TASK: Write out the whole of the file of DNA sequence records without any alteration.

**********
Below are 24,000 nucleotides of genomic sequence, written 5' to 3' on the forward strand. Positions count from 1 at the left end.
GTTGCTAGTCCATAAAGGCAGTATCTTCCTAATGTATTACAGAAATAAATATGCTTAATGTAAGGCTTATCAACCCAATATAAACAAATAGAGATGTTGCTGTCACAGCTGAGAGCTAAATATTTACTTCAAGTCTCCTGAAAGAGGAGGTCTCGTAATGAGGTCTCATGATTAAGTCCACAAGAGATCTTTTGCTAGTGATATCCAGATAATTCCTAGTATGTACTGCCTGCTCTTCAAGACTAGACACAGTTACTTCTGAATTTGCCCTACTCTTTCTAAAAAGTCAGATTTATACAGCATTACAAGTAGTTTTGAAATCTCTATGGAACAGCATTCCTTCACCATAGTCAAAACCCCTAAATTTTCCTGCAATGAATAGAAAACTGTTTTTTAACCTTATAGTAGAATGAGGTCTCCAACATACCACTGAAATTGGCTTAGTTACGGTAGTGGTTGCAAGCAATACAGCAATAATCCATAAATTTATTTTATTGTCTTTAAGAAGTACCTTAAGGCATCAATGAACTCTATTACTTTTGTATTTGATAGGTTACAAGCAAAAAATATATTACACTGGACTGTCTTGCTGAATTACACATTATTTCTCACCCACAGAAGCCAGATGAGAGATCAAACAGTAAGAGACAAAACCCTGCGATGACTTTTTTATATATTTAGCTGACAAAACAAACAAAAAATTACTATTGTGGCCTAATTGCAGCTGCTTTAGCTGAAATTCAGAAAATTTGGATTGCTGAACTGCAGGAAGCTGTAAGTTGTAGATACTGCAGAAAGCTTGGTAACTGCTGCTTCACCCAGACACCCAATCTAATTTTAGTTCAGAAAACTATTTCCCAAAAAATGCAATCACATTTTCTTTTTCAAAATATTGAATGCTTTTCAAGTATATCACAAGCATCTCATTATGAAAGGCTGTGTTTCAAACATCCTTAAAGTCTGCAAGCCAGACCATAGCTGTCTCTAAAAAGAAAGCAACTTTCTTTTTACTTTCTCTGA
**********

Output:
Below are 24,000 nucleotides of genomic sequence, written 5' to 3' on the forward strand. Positions count from 1 at the left end.
GTTGCTAGTCCATAAAGGCAGTATCTTCCTAATGTATTACAGAAATAAATATGCTTAATGTAAGGCTTATCAACCCAATATAAACAAATAGAGATGTTGCTGTCACAGCTGAGAGCTAAATATTTACTTCAAGTCTCCTGAAAGAGGAGGTCTCGTAATGAGGTCTCATGATTAAGTCCACAAGAGATCTTTTGCTAGTGATATCCAGATAATTCCTAGTATGTACTGCCTGCTCTTCAAGACTAGACACAGTTACTTCTGAATTTGCCCTACTCTTTCTAAAAAGTCAGATTTATACAGCATTACAAGTAGTTTTGAAATCTCTATGGAACAGCATTCCTTCACCATAGTCAAAACCCCTAAATTTTCCTGCAATGAATAGAAAACTGTTTTTTAACCTTATAGTAGAATGAGGTCTCCAACATACCACTGAAATTGGCTTAGTTACGGTAGTGGTTGCAAGCAATACAGCAATAATCCATAAATTTATTTTATTGTCTTTAAGAAGTACCTTAAGGCATCAATGAACTCTATTACTTTTGTATTTGATAGGTTACAAGCAAAAAATATATTACACTGGACTGTCTTGCTGAATTACACATTATTTCTCACCCACAGAAGCCAGATGAGAGATCAAACAGTAAGAGACAAAACCCTGCGATGACTTTTTTATATATTTAGCTGACAAAACAAACAAAAAATTACTATTGTGGCCTAATTGCAGCTGCTTTAGCTGAAATTCAGAAAATTTGGATTGCTGAACTGCAGGAAGCTGTAAGTTGTAGATACTGCAGAAAGCTTGGTAACTGCTGCTTCACCCAGACACCCAATCTAATTTTAGTTCAGAAAACTATTTCCCAAAAAATGCAATCACATTTTCTTTTTCAAAATATTGAATGCTTTTCAAGTATATCACAAGCATCTCATTATGAAAGGCTGTGTTTCAAACATCCTTAAAGTCTGCAAGCCAGACCATAGCTGTCTCTAAAAAGAAAGCAACTTTCTTTTTACTTTCTCTGA